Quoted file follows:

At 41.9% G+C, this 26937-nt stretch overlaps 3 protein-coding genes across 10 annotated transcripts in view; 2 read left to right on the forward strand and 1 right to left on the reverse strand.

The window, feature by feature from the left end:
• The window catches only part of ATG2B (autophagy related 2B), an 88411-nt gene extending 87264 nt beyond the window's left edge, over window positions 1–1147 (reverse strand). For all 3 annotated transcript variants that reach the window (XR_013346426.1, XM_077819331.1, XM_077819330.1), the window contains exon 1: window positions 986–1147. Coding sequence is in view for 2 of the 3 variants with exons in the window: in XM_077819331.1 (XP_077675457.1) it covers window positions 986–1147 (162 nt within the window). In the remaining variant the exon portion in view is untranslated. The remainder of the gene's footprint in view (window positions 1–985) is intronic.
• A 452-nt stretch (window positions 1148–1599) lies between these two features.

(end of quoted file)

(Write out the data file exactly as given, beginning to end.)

At 41.9% G+C, this 26937-nt stretch overlaps 3 protein-coding genes across 10 annotated transcripts in view; 2 read left to right on the forward strand and 1 right to left on the reverse strand.

The window, feature by feature from the left end:
• The window catches only part of ATG2B (autophagy related 2B), an 88411-nt gene extending 87264 nt beyond the window's left edge, over window positions 1–1147 (reverse strand). For all 3 annotated transcript variants that reach the window (XR_013346426.1, XM_077819331.1, XM_077819330.1), the window contains exon 1: window positions 986–1147. Coding sequence is in view for 2 of the 3 variants with exons in the window: in XM_077819331.1 (XP_077675457.1) it covers window positions 986–1147 (162 nt within the window). In the remaining variant the exon portion in view is untranslated. The remainder of the gene's footprint in view (window positions 1–985) is intronic.
• A 452-nt stretch (window positions 1148–1599) lies between these two features.